IBM Posts Solid Q4 Earnings Performance
- By Scott Bekker
- January 17, 2001
there was a good reason that IBM Corp. was one of the few major computer
companies that did not issue a fourth quarter profit warning.
escaped the financial woes that have plagued the IT industry of late,
announcing fourth quarter net income of $2.7 billion on Tuesday, a 28 percent
increase from the year-earlier period. In doing so, Big Blue earned $1.48 per
share, surpassing analyst expectations by two cents.
Overall, IBM’s fourth quarter revenues rose 6 percent to
$25.6 billion. For the full fiscal year, IBM’s earnings per share grew 19
percent to $4.44 per share, while net income increased 16 percent to $8.1
“We expected our revenue growth to continue in the fourth
quarter and that’s what happened,” John R. Joyce, IBM senior vice president and
chief financial officer, said in the earnings teleconference. “It’s clear from
our fourth quarter performance that the market is continuing to shift in our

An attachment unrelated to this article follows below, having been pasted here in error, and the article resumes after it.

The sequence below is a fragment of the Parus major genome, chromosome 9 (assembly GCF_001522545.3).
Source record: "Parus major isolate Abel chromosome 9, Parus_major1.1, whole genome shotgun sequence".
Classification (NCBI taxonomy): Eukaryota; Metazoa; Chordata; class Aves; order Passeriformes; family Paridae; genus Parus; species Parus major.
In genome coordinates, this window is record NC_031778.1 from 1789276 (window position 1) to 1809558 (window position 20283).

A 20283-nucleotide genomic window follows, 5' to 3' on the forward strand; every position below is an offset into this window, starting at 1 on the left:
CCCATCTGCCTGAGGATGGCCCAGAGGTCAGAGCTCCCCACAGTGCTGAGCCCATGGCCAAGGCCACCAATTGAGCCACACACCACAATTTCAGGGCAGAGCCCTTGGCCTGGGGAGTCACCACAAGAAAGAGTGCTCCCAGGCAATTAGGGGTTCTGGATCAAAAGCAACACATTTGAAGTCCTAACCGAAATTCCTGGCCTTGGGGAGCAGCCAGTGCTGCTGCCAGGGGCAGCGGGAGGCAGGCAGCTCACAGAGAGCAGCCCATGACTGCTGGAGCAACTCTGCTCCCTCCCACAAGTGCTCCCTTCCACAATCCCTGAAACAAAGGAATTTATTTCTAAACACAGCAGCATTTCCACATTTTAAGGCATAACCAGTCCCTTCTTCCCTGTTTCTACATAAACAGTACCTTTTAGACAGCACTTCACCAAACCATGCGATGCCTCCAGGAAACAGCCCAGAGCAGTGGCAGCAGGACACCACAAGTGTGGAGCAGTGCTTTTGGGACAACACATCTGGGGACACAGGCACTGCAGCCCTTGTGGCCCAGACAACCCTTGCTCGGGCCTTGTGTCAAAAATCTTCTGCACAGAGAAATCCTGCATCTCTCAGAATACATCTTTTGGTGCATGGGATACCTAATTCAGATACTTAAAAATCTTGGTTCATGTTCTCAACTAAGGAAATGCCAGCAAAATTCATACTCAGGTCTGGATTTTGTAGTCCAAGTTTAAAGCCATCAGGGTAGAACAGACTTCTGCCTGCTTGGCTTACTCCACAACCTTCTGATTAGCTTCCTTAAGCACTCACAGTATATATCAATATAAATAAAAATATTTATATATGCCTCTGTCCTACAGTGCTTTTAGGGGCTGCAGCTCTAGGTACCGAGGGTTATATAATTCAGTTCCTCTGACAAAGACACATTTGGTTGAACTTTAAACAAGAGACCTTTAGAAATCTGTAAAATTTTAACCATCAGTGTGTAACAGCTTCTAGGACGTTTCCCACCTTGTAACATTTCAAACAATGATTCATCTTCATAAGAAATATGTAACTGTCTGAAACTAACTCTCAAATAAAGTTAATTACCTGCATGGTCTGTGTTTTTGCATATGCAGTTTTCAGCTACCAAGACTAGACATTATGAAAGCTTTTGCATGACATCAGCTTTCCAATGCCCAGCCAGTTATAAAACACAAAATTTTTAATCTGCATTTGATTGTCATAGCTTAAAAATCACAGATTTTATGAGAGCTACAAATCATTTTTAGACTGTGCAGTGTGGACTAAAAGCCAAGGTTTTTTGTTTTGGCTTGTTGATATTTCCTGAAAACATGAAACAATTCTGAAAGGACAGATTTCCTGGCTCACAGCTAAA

Hardware revenue was a bright spot for IBM. After declining
during the first two quarters of 2000, hardware revenue was up for the second
quarter in a row, increasing 16 percent from the year-earlier period.
The IBM eServer family saw its revenue increase 35 percent.
IBM’s NT servers, the xSeries, saw its revenue increase 29 percent. “We saw
improved performance across the board in our server division, especially on Web
servers and the new z900 server,” said Joyce. According to IBM, there was also
a strong revenue increase in its pSeries Unix servers.
The Global Services division continued to be a strong market
for IBM, growing five percent in the fourth quarter. There was a particularly
strong demand for e-business services, which saw its revenues increase 70
percent from the year-earlier period.
On the down side, IBM’s software revenue was $3.6 billion, a
one percent decrease from the year-earlier period.
Looking ahead, IBM admitted there was concern about the
state of the U.S. market, but preached confidence nonetheless.
look to 2001 there is uncertainty about the economic climate in the U.S.,"
said Louis V. Gerstner, Jr., IBM chairman and CEO. “However, IBM's broad
portfolio should position us well relative to our competitors.” – Jim Martin
Scott Bekker is editor in chief of Redmond Channel Partner magazine.